Online-only furniture retailer Wayfair has been the largest of its kind for the last 16 years. But in a surprising move, the furniture giant plans to open a storefront location early next year.
Wayfair’s move might strike some as uncanny following record store closures announced in the U.S. in 2017. But Wayfair isn’t the first online retailer to open a brick-and-mortar store, and it won’t be the last.
Strategies for growth amid high competition
Competition is fierce, and costs are high for online retailers. Growing your customer base requires more than a great product. Here are three strategies bigcommerce.com put together to help you get customers:
- Localize, personalize and put consumer experience at the forefront of production.
- Build community through engagement and relationship management.
- Create content and utilize search engine optimization.
The lines between ecommerce and brick-and-mortar continue to blur. Could this be a tipping point for retail as a whole?
Read on about retail’s changing trends in the link below.
Mickey Drexler and The De-Schlepping of Retail - Steve Dennis, Forbes
3. Preparing for the unexpected can prevent a PR fallout
The rise of social media and the internet has made information readily available for consumers. News of product defects, recalls and social compliance violations spreads fast.
Identifying weak areas in your supply chain and preparing for fallouts can keep potential crises at bay.
Common supply chain crises
KFC was forced to temporarily close hundreds of locations in March because of a chicken shortage. A logistics mistake left the company without the necessary supplies to fill orders. KFC continues to face consumer backlash for the mistake.
Three public relations considerations for manufacturers
- Quality control – Critical defects can put consumers at risk and force a product recall if not caught before shipment.
In food or drug manufacturing, in particular, critical defects can present a serious health risk to consumers. Raw materials and labeling must also comply with laws at the final sale point.
- Product sourcing - Recognize potential for consumer pushback based on raw materials sourcing. Monitor media trends and identify potential areas of concern.
For example, is there a substitute material available that’s renewable or less controversial?
- Social compliance - Consumers won’t necessarily accept a practice just because it’s legal where you manufacture.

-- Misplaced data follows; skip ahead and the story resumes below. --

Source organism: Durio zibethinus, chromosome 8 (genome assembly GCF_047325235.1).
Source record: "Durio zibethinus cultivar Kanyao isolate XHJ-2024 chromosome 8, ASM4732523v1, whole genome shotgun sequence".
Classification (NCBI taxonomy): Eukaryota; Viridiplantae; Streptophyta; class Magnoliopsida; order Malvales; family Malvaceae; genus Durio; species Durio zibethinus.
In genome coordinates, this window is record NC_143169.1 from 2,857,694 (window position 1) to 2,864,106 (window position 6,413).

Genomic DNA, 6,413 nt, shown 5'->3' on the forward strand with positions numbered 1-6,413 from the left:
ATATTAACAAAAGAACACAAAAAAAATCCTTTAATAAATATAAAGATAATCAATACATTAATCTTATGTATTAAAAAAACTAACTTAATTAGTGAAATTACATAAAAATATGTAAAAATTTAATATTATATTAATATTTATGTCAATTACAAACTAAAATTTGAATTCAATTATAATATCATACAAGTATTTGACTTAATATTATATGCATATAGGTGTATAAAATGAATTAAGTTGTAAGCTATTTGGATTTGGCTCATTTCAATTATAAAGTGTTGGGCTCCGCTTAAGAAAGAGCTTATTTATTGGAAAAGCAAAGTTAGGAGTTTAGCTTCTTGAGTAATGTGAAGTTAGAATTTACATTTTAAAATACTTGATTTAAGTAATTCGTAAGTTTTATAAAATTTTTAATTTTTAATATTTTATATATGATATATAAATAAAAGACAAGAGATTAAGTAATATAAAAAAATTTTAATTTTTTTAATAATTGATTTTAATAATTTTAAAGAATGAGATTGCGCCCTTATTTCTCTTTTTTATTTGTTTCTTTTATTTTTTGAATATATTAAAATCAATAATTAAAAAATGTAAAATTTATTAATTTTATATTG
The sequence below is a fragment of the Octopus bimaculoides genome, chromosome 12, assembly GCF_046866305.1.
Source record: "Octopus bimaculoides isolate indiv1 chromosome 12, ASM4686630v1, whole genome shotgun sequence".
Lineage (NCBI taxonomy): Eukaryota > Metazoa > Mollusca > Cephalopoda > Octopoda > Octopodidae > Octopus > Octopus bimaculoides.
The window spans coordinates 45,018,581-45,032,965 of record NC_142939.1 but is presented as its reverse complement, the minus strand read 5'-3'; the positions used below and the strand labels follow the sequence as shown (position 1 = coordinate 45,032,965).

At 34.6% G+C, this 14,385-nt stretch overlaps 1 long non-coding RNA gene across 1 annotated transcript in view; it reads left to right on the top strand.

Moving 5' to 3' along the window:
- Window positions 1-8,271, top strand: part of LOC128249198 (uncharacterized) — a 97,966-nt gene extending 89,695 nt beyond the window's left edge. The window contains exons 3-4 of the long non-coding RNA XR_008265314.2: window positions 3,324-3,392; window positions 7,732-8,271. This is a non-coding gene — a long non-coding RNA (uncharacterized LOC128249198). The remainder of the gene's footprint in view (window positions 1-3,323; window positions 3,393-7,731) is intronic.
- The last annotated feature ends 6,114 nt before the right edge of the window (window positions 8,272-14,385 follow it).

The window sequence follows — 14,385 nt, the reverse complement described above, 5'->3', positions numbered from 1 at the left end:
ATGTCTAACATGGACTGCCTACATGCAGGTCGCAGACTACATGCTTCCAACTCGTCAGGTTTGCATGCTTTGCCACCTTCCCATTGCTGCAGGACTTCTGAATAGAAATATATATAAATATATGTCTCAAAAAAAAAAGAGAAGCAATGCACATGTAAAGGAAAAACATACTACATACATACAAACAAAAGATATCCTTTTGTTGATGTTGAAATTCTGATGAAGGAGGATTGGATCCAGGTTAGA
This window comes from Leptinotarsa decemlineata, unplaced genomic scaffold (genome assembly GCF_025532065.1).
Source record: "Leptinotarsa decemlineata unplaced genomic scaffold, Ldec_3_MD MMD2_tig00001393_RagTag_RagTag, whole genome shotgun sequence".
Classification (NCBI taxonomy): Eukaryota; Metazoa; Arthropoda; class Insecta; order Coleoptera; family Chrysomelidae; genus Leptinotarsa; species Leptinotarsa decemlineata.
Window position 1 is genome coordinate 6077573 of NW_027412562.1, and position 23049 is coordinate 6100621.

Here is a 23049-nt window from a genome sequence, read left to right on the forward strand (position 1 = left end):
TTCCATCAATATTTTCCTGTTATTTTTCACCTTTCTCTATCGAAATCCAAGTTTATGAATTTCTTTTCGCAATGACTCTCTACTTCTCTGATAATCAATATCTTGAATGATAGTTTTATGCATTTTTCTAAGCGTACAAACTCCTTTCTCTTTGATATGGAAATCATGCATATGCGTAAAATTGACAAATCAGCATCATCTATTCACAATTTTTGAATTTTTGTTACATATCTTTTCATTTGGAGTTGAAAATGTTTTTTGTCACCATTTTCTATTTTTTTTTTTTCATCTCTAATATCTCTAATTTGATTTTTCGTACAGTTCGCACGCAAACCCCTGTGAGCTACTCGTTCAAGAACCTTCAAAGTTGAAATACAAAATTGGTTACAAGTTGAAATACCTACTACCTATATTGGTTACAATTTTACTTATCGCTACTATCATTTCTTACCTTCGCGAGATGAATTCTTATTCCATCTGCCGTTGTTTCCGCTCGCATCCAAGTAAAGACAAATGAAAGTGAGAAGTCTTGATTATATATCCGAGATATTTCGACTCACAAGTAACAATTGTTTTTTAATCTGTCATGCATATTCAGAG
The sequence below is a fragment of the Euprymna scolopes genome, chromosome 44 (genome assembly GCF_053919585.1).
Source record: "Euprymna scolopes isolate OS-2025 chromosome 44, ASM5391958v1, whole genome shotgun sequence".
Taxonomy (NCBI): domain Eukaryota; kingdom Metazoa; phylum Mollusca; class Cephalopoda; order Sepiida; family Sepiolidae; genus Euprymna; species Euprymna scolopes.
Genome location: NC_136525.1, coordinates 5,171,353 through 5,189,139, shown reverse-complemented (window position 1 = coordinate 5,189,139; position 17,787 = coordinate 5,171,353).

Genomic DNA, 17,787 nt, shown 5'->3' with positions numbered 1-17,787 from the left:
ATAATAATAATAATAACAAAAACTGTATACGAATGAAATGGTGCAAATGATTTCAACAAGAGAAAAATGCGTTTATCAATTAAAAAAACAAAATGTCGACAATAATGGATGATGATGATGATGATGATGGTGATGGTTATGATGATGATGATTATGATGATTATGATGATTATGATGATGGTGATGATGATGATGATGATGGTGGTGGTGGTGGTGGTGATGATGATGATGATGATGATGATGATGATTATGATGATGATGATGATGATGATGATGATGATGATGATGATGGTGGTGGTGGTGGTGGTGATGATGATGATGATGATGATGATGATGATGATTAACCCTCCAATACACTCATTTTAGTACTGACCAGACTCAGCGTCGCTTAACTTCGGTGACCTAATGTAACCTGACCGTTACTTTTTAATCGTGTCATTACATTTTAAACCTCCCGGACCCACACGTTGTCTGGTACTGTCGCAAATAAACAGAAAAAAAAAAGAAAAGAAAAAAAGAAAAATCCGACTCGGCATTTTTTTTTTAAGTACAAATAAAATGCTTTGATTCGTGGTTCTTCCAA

Social compliance is more than a legal question.
You must comply with consumer social standards or prepare to explain why you choose not to.
Crisis response timeline
Create a plan with potential responses for an array of crises. In the event of a crisis, a response timeline should look something like this:
- Before a crisis begins - Identify your weakest links. Focus on these areas and add extra precautions.
- As the crisis starts to unfold - Control messaging and identify key roles. Respond promptly and honestly. Who will consumers trust?
- During the crisis - Adapt messaging to a variety of audiences. One message doesn’t fit all. Think about the cultural implications of your crisis and response.
- After the crisis passes - Monitor decisions made at height of crisis. Expand on actions and review outcomes. Continue to nurse the consumer relationship back to health.
Fail to plan, plan to fail
Risk management is about identifying risks before they happen. And having a plan in place when accidents do happen. A social compliance audit can help ensure suppliers comply with social responsibility and ethical sourcing codes.
Curious about other tools for managing PR crises? Read more in the link below.
Managing a PR Crisis in a Global World – Andy Jarosz, Moravia Global Blog
4. Are lower prices from your Chinese supplier worth poorer quality?
In 2008, 90.6 percent of all toys imported by U.S. manufacturers were made in China.
It’s hard to go a day in the U.S. without using a “Made in China” product. But many still blame the “world’s factory” for substandard goods.
So why do people believe manufacturing in China leads to lower quality? Instead of attacking the symptom, it’s time to start looking for a cause.
Price is driving poor quality in Chinese goods
Consumers shopping at discount stores know they’re buying discount products. Some buyers are willing to accept lower quality if it gets them a lower price.
There are three mechanisms at work here:
- Discount retailers allow lower-quality products
- Importers are pressed to find cheap options to increase profit margins
- Global manufacturing creates a façade of lower prices, as sourcing continues to shift to lower-cost destinations like Bangladesh and Pakistan